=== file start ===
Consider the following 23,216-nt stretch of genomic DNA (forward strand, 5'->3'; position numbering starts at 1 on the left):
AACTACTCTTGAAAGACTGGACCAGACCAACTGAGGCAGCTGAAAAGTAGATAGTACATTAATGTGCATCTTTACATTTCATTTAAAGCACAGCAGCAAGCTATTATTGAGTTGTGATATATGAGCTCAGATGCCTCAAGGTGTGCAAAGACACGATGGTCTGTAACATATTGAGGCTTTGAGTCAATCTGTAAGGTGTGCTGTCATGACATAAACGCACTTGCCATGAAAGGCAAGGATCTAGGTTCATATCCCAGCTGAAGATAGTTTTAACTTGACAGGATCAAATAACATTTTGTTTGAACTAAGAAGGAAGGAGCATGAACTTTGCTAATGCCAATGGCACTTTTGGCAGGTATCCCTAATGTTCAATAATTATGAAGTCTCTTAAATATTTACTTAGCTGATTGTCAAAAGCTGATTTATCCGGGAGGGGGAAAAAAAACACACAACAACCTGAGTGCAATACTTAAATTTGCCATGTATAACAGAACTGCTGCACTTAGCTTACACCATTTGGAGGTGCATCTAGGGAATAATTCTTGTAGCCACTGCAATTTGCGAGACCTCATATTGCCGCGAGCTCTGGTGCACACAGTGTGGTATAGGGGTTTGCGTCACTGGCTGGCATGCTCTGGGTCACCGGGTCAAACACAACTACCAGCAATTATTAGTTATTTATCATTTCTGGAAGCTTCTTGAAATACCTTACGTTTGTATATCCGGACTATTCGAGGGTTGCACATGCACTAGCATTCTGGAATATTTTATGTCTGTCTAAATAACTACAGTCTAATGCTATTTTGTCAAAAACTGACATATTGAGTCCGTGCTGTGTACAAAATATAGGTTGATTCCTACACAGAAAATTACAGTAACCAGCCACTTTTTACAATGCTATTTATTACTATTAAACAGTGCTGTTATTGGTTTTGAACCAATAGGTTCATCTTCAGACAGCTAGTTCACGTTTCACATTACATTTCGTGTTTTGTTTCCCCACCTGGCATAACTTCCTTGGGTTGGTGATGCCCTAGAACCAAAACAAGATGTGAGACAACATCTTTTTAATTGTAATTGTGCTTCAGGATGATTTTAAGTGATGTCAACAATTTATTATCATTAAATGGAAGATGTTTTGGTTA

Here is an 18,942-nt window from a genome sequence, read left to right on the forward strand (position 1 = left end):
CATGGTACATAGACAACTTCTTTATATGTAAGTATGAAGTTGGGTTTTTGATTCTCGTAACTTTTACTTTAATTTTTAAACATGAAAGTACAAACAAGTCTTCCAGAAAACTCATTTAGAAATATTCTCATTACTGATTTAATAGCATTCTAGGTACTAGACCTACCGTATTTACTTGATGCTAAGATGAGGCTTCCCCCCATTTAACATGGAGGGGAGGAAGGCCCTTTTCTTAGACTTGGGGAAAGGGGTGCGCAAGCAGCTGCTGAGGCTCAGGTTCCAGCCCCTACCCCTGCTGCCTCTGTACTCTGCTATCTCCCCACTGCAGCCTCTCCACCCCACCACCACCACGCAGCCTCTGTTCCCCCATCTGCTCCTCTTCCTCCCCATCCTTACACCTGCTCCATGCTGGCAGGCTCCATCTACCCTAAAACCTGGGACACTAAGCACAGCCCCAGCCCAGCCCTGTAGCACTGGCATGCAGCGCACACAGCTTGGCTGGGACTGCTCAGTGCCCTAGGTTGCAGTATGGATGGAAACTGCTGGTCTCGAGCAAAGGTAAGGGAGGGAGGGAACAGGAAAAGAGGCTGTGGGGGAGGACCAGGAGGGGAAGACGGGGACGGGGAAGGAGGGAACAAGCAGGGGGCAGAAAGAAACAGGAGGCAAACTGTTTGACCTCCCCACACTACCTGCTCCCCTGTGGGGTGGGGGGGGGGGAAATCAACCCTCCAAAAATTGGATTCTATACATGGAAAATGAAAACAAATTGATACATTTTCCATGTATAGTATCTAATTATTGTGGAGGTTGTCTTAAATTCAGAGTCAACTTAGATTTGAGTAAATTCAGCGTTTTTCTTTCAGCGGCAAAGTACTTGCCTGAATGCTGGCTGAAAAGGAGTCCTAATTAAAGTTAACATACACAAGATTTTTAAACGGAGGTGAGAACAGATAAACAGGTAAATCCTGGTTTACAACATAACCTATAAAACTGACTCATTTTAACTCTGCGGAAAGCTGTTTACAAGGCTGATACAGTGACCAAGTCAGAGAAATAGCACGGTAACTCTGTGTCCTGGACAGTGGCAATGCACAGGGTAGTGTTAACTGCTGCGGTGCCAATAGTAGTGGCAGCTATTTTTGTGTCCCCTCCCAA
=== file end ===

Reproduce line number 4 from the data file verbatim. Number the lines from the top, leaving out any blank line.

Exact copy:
CATGGTACATAGACAACTTCTTTATATGTAAGTATGAAGTTGGGTTTTTGATTCTCGTAACTTTTACTTTAATTTTTAAACATGAAAGTACAAACAAGTCTTCCAGAAAACTCATTTAGAAATATTCTCATTACTGATTTAATAGCATTCTAGGTACTAGACCTACCGTATTTACTTGATGCTAAGATGAGGCTTCCCCCCATTTAACATGGAGGGGAGGAAGGCCCTTTTCTTAGACTTGGGGAAAGGGGTGCGCAAGCAGCTGCTGAGGCTCAGGTTCCAGCCCCTACCCCTGCTGCCTCTGTACTCTGCTATCTCCCCACTGCAGCCTCTCCACCCCACCACCACCACGCAGCCTCTGTTCCCCCATCTGCTCCTCTTCCTCCCCATCCTTACACCTGCTCCATGCTGGCAGGCTCCATCTACCCTAAAACCTGGGACACTAAGCACAGCCCCAGCCCAGCCCTGTAGCACTGGCATGCAGCGCACACAGCTTGGCTGGGACTGCTCAGTGCCCTAGGTTGCAGTATGGATGGAAACTGCTGGTCTCGAGCAAAGGTAAGGGAGGGAGGGAACAGGAAAAGAGGCTGTGGGGGAGGACCAGGAGGGGAAGACGGGGACGGGGAAGGAGGGAACAAGCAGGGGGCAGAAAGAAACAGGAGGCAAACTGTTTGACCTCCCCACACTACCTGCTCCCCTGTGGGGTGGGGGGGGGGGAAATCAACCCTCCAAAAATTGGATTCTATACATGGAAAATGAAAACAAATTGATACATTTTCCATGTATAGTATCTAATTATTGTGGAGGTTGTCTTAAATTCAGAGTCAACTTAGATTTGAGTAAATTCAGCGTTTTTCTTTCAGCGGCAAAGTACTTGCCTGAATGCTGGCTGAAAAGGAGTCCTAATTAAAGTTAACATACACAAGATTTTTAAACGGAGGTGAGAACAGATAAACAGGTAAATCCTGGTTTACAACATAACCTATAAAACTGACTCATTTTAACTCTGCGGAAAGCTGTTTACAAGGCTGATACAGTGACCAAGTCAGAGAAATAGCACGGTAACTCTGTGTCCTGGACAGTGGCAATGCACAGGGTAGTGTTAACTGCTGCGGTGCCAATAGTAGTGGCAGCTATTTTTGTGTCCCCTCCCAA